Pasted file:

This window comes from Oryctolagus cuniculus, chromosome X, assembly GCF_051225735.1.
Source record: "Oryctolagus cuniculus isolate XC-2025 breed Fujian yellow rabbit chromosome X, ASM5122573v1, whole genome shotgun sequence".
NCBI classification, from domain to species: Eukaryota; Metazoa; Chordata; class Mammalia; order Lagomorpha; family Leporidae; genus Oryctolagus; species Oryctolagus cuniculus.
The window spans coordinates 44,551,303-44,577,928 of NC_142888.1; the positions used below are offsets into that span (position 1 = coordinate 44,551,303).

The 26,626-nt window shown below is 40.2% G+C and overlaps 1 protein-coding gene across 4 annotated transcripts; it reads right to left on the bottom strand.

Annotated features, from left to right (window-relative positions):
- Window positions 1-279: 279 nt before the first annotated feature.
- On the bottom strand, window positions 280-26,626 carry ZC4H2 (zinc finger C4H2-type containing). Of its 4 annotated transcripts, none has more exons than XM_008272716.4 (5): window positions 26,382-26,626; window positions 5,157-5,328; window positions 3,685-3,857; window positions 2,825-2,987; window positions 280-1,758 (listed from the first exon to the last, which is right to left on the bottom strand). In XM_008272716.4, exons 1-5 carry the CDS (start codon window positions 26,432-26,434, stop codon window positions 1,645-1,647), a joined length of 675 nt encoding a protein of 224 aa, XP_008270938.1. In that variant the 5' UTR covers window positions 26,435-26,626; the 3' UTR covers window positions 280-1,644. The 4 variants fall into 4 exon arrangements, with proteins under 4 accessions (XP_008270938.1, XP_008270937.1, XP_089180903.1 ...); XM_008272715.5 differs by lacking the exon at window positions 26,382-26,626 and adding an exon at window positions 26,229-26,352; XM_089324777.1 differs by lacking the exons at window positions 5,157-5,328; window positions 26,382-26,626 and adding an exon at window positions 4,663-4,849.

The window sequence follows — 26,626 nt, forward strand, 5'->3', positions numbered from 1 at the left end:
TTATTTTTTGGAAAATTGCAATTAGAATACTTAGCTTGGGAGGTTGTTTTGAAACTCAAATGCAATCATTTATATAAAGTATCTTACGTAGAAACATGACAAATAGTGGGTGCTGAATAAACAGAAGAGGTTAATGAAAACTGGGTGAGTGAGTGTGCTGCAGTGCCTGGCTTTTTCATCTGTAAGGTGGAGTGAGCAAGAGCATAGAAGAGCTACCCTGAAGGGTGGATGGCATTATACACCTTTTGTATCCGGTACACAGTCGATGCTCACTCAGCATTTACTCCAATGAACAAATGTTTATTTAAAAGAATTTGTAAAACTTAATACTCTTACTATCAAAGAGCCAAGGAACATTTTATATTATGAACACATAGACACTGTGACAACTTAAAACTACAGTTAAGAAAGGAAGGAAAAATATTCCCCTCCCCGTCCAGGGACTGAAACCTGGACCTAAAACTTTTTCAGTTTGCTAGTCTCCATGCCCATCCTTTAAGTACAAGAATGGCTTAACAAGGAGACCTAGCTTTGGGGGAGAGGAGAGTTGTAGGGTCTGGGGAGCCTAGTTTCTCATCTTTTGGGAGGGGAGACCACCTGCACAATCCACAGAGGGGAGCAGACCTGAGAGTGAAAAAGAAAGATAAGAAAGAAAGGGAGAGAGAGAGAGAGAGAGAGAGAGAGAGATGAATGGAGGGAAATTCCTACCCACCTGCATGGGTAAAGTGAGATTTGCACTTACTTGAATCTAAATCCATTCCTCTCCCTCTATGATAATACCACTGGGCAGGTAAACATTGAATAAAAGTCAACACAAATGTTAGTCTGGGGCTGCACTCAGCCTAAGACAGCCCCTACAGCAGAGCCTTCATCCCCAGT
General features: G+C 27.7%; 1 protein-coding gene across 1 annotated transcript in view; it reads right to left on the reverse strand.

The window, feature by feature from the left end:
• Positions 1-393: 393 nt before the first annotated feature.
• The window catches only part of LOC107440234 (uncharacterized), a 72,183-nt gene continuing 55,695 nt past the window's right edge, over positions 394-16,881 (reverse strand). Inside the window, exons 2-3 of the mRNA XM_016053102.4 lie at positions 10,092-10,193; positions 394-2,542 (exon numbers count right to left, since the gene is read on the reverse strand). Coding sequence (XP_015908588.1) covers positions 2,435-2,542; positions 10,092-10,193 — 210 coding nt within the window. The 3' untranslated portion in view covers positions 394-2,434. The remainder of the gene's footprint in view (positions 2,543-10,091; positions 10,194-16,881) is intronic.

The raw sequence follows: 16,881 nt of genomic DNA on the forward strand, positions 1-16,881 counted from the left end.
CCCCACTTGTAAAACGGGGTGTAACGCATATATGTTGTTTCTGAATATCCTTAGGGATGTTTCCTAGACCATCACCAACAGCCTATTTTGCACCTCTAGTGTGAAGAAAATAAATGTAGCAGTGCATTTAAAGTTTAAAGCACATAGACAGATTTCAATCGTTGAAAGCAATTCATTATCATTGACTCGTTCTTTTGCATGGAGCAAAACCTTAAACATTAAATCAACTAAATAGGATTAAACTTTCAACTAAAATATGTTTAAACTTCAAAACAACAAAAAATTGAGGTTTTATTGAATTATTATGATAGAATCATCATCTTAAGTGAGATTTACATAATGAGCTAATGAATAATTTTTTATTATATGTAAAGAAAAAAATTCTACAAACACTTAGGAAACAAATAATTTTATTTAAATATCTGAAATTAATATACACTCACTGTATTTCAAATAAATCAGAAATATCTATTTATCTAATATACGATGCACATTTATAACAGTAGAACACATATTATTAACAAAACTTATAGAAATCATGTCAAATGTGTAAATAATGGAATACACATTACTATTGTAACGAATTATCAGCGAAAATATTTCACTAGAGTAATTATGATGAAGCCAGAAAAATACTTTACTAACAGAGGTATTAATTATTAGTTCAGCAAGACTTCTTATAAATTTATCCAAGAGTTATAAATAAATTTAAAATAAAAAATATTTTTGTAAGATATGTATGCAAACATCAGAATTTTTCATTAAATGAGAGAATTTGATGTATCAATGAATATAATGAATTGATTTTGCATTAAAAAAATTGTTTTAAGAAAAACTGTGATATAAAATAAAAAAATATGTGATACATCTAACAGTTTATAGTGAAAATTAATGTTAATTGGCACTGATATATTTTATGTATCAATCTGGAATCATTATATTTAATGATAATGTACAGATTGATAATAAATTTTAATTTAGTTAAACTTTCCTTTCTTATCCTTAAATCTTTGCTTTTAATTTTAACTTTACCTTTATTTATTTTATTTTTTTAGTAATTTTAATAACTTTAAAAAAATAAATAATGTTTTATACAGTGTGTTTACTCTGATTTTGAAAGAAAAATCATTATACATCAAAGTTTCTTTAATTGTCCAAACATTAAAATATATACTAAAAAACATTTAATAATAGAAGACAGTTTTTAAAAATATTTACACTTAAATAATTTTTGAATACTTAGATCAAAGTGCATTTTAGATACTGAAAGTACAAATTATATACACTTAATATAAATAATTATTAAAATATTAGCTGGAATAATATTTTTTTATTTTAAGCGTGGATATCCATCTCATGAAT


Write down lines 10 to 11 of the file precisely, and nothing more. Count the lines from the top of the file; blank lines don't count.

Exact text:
TTATTTTTTGGAAAATTGCAATTAGAATACTTAGCTTGGGAGGTTGTTTTGAAACTCAAATGCAATCATTTATATAAAGTATCTTACGTAGAAACATGACAAATAGTGGGTGCTGAATAAACAGAAGAGGTTAATGAAAACTGGGTGAGTGAGTGTGCTGCAGTGCCTGGCTTTTTCATCTGTAAGGTGGAGTGAGCAAGAGCATAGAAGAGCTACCCTGAAGGGTGGATGGCATTATACACCTTTTGTATCCGGTACACAGTCGATGCTCACTCAGCATTTACTCCAATGAACAAATGTTTATTTAAAAGAATTTGTAAAACTTAATACTCTTACTATCAAAGAGCCAAGGAACATTTTATATTATGAACACATAGACACTGTGACAACTTAAAACTACAGTTAAGAAAGGAAGGAAAAATATTCCCCTCCCCGTCCAGGGACTGAAACCTGGACCTAAAACTTTTTCAGTTTGCTAGTCTCCATGCCCATCCTTTAAGTACAAGAATGGCTTAACAAGGAGACCTAGCTTTGGGGGAGAGGAGAGTTGTAGGGTCTGGGGAGCCTAGTTTCTCATCTTTTGGGAGGGGAGACCACCTGCACAATCCACAGAGGGGAGCAGACCTGAGAGTGAAAAAGAAAGATAAGAAAGAAAGGGAGAGAGAGAGAGAGAGAGAGAGAGAGAGATGAATGGAGGGAAATTCCTACCCACCTGCATGGGTAAAGTGAGATTTGCACTTACTTGAATCTAAATCCATTCCTCTCCCTCTATGATAATACCACTGGGCAGGTAAACATTGAATAAAAGTCAACACAAATGTTAGTCTGGGGCTGCACTCAGCCTAAGACAGCCCCTACAGCAGAGCCTTCATCCCCAGT
General features: G+C 27.7%; 1 protein-coding gene across 1 annotated transcript in view; it reads right to left on the reverse strand.